The reality is that effective business continuity strategies need to have both high availability and disaster recovery components. But some organizations and vendors fail to differentiate between the two, believing that if they have one, they also have the other. In fact, high availability and disaster recovery are two distinct components of a good strategy. Understanding the differences can help drive a more comprehensive business continuity strategy.
Know The Basics For High Availability And Disaster Recovery In Storage Virtualization
Consider business continuity as a spectrum: At one end is high availability, which means no down time and no data loss due to a disaster or failure. On the other end is disaster recovery, which almost always involves downtime, lost access to data, and some data loss.
High availability helps to keep applications online and accessible in the event of a failure. It’s fast and automatic, with no data loss. Synchronous replication is the strategy most often used to implement high availability in storage. Because of the low latency required to replicate storage in real time, high availability can be leveraged across a single data center, building, or campus.
Disaster recovery helps to recover operations after a catastrophic failure. Asynchronous replication is the storage strategy most often used to implement disaster recovery in storage. This approach makes and keeps copies of data at a remote site so that, in the event of a primary site failure, operations can be resumed at the remote location using a copy of the data. Asynchronous replication does not have the latency requirement of synchronous replication. Instead, it creates point-in-time copies of data that are not subject to distance limitations. The historical point in time to which an organization expects its operations to fail-over is known as its recovery-point objective, and the time it expects to take to perform the failover and resume operations is known as its recovery-time objective.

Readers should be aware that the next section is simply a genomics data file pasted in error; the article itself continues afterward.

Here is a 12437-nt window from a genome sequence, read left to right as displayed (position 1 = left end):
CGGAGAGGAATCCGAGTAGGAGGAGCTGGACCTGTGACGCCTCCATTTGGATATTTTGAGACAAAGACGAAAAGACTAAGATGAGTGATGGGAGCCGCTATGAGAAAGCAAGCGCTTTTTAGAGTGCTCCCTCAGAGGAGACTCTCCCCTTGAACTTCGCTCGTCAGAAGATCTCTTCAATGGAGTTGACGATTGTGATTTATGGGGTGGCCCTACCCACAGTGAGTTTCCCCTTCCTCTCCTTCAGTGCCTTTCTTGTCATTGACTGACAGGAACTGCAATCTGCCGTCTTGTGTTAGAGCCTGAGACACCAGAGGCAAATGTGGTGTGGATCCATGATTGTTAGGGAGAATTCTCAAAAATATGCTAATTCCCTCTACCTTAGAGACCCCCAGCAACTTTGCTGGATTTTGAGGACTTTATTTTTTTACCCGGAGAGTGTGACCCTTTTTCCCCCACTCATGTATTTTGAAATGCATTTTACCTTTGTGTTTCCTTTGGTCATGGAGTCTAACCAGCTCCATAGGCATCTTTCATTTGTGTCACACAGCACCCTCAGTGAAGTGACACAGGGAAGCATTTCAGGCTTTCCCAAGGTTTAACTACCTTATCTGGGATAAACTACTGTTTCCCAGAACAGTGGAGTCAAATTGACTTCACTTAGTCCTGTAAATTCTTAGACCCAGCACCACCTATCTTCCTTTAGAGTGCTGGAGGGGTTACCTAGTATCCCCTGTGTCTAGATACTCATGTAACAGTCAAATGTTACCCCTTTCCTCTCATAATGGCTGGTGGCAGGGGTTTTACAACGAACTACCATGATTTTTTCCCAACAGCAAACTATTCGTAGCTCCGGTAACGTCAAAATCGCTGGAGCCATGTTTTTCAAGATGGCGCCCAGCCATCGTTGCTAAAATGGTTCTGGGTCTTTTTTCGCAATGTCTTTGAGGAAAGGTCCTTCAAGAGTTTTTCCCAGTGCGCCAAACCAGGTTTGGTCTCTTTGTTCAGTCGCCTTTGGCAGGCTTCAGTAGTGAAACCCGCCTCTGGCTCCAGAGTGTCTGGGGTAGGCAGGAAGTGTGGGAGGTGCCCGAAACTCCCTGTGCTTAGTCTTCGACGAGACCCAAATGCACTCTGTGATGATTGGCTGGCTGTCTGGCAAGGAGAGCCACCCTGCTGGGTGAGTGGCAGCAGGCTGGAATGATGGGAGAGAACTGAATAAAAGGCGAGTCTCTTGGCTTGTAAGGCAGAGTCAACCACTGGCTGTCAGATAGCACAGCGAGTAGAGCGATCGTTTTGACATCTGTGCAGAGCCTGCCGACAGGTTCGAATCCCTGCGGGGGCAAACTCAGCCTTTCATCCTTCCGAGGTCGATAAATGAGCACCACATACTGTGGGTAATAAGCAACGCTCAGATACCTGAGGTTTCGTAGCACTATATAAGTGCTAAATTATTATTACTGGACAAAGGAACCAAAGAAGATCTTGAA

Don’t Take Risks With Traditional Shared Storage
Traditionally, high availability storage solutions have been expensive to implement and complicated to manage. Achieving true high availability and data protection in virtualized server environments requires highly reliable virtualized shared storage. In most storage systems, data is not distributed. So a failure that takes a data center offline can easily take the storage area networks (SANs) offline as well. The high-availability solution for traditional SANs uses redundant components.
While this approach protects against a hardware failure, it does not protect against datacenter failures from power and cooling problems or simple human error. To protect against a comprehensive set of failures with most storage systems, you must purchase a second storage system and optional synchronous replication software. Then maintain two copies of data in two SANs at two locations. In that case, if one site fails, a backup copy of the data is ready to support virtual machine failover. This is a complicated and expensive approach. New scale-out storage architectures exist that have options to manage multiple copies of data distributed between different systems within a single virtual volume. This approach eliminates the need for a second system and add-on software.
If some level of downtime and data loss is acceptable or your sites are more than 100 miles away from one another, a disaster recovery solution may be the right answer. Just make sure the total cost of ownership is thoroughly investigated. Understand the cost of additional software and support along with how much raw capacity will be required to implement.
There are many potential reasons for failure that can cause business-critical applications to go offline and endanger a company’s viability. While server virtualization has provided solutions that help with business continuance strategies, many traditional SANs do not provide effective support for the storage availability and disaster recovery that server virtualization requires.
The best shared storage solutions for server virtualization provide capabilities for both high availability and disaster recovery and a comprehensive approach to business continuity. They deliver “beyond the box” data redundancy for true high availability and cost effective asynchronous replication schemes that don’t waste storage by requiring inefficient, up-front capacity reservations.
Chris McCall handles product marketing for HP StorageWorks.